I love this cookie recipe. Like, cookie monster style love it. It is so simple and elegant and universally delicious that I really, really wish I had invented it. But I didn’t. Pierre Herme did. And then Dorie Greenspan re-christened the recipe with its current namesake. For that, they both may very well deserve a Nobel Peace Prize. Or at least a nomination.
This cookie is effectively a chocolate sable. It is buttery, crumbly and very, very chocolatey. The best part? You can make up few batches, store them in the freezer and then bake them off at will.
The recipe starts with cocoa. My weapon of choice when it comes to cocoa is this valrhona cocoa powder I buy by the pound at Surfas in Culver City, CA.
At the end we’ll add some chopped chocolate (or in my case, teeny tiny chocolate chips).
So where were we? Oh yes, the middle. Butter and sugar are creamed in the usual way. And then the secret ingredient is added: Fleur de sel. French sea salt. If you don’t have any in your pantry, it is well worth the small investment I promise! Following this, the remaining dry ingredients are added and mixed in either a standing mixer or by hand until just combined.
Then, it’s time to get brawny. A few more folds by hand until the flour disappears (but really, just barely).
Add in the chocolate (chips, chunks, or nuggets).
Roll into a log and then into the fridge (or freezer if you don’t plan to bake them in the immediate).
When ready to bake, slice the log and place dough disks on baking sheets.
And in about ten minutes, you’ve got nirvana.
These are truly perfect as-is. Really. But then I started thinking. If willing to compromise the sandy texture just slightly, I bet they’d make fantastic sandwich cookies.
So, once I got to the part where the dough should have been rolled into a log, I just rolled it into a ball and chilled the dough. Out of the fridge, I rolled-out the dough (between two pieces of parchment–you do not want to add extra flour) and punched out circles. Working the dough in this way does make them less crumbly and more cookie-like.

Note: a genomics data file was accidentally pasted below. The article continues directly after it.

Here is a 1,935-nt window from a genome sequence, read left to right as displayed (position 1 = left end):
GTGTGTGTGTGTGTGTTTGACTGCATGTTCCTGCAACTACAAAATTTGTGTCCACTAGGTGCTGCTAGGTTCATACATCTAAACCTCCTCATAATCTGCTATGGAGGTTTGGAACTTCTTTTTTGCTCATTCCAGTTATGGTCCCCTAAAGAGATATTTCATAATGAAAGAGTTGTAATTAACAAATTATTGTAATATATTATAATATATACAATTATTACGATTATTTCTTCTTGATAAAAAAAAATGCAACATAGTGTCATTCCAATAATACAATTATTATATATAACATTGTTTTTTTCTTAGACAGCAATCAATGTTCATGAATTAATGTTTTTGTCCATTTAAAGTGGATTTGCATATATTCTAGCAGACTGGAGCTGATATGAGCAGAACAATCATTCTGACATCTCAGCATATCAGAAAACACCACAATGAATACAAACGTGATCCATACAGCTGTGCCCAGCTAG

And that’s why I added some chocolate-nutella frosting in the middle.
World peace: two ways.
World Peace Cookies
This recipe has appeared in a variety of venues. Dorie Greenspan/Pierre Herme
- 1 1/4 cups all purpose flour
- 1/3 cup natural unsweetened cocoa powder
- 1/2 teaspoon baking soda
- 11 tablespoons (1 stick plus 3 tablespoons) unsalted butter, room temperature
- 2/3 cup (packed) golden brown sugar
- 1/4 cup sugar
- 1 teaspoon vanilla extract
- 1/4 teaspoon fine sea salt (I’ve used kosher with equal success)
- 5 ounces extra-bittersweet chocolate chopped into small pieces (or tiny chocolate chips)
Sift together flour, cocoa and baking soda in a medium bowl. Set aside. In a standing mixer or using an electric hand-held mixer, beat butter until smooth but not fluffy. Beat in both sugars, vanilla and salt until fluffy; about 2 minutes. With beater speed on low, add flour mixture and mix until dough just starts to form. Switch to a spatula and fold dough a few more times until all flour is integrated. Fold in chocolate. Roll dough into a log (or two if you want smaller cookies). Wrap in plastic and chill until firms, at least 3 hours.
Preheat oven to 325 degrees.
Line baking sheets with parchment. Using a sharp knife, cut logs crosswise into 1/2 inch-thick rounds. Space 1-inch apart on baking sheets and bake until cookies appear dry (11-12 minutes). Let cool.
If making sandwich cookies (a TMH variation)
Follow steps through forming a log with the dough. Instead, form dough into a flattened ball and chill for at least 3 hours. Once firm, roll-out dough 1/4 at a time (it will be tough to work with at first). The chocolate bits will work as a thickness guide. Punch-out cookies with a circular cookie cutter. Place on parchment-lined baking sheets and bake for 9-10 minutes (less than the original because they will be cooler).
You can fill these with anything. I just added about 4 TBS of nutella to a cup of this ganache in the pictures above (I happened to already have the ganache in the fridge).